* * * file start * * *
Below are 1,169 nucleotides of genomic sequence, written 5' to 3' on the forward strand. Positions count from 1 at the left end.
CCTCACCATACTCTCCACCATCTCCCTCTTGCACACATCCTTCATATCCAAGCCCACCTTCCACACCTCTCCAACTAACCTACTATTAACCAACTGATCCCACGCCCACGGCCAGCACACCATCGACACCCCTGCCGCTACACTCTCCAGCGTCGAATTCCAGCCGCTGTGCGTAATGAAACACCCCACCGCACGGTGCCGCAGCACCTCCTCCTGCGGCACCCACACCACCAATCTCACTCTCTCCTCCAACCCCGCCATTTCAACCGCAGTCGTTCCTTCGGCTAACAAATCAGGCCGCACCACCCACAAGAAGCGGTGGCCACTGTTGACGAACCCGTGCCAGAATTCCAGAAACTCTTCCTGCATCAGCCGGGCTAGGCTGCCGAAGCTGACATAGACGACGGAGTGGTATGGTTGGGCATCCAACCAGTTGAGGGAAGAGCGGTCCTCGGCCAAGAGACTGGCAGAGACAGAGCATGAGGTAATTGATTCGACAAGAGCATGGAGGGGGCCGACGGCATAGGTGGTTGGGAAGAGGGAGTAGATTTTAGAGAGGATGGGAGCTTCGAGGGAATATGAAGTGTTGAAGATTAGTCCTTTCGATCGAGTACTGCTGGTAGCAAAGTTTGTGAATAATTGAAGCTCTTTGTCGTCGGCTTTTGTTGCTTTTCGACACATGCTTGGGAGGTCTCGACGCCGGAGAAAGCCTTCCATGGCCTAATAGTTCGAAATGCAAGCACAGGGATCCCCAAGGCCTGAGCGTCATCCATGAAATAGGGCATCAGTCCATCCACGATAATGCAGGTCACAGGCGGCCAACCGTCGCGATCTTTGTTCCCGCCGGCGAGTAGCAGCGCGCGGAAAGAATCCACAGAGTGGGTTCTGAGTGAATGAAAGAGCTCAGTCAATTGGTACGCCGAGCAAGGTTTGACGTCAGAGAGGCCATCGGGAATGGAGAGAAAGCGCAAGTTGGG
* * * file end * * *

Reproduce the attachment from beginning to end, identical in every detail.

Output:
Below are 1,169 nucleotides of genomic sequence, written 5' to 3' on the forward strand. Positions count from 1 at the left end.
CCTCACCATACTCTCCACCATCTCCCTCTTGCACACATCCTTCATATCCAAGCCCACCTTCCACACCTCTCCAACTAACCTACTATTAACCAACTGATCCCACGCCCACGGCCAGCACACCATCGACACCCCTGCCGCTACACTCTCCAGCGTCGAATTCCAGCCGCTGTGCGTAATGAAACACCCCACCGCACGGTGCCGCAGCACCTCCTCCTGCGGCACCCACACCACCAATCTCACTCTCTCCTCCAACCCCGCCATTTCAACCGCAGTCGTTCCTTCGGCTAACAAATCAGGCCGCACCACCCACAAGAAGCGGTGGCCACTGTTGACGAACCCGTGCCAGAATTCCAGAAACTCTTCCTGCATCAGCCGGGCTAGGCTGCCGAAGCTGACATAGACGACGGAGTGGTATGGTTGGGCATCCAACCAGTTGAGGGAAGAGCGGTCCTCGGCCAAGAGACTGGCAGAGACAGAGCATGAGGTAATTGATTCGACAAGAGCATGGAGGGGGCCGACGGCATAGGTGGTTGGGAAGAGGGAGTAGATTTTAGAGAGGATGGGAGCTTCGAGGGAATATGAAGTGTTGAAGATTAGTCCTTTCGATCGAGTACTGCTGGTAGCAAAGTTTGTGAATAATTGAAGCTCTTTGTCGTCGGCTTTTGTTGCTTTTCGACACATGCTTGGGAGGTCTCGACGCCGGAGAAAGCCTTCCATGGCCTAATAGTTCGAAATGCAAGCACAGGGATCCCCAAGGCCTGAGCGTCATCCATGAAATAGGGCATCAGTCCATCCACGATAATGCAGGTCACAGGCGGCCAACCGTCGCGATCTTTGTTCCCGCCGGCGAGTAGCAGCGCGCGGAAAGAATCCACAGAGTGGGTTCTGAGTGAATGAAAGAGCTCAGTCAATTGGTACGCCGAGCAAGGTTTGACGTCAGAGAGGCCATCGGGAATGGAGAGAAAGCGCAAGTTGGG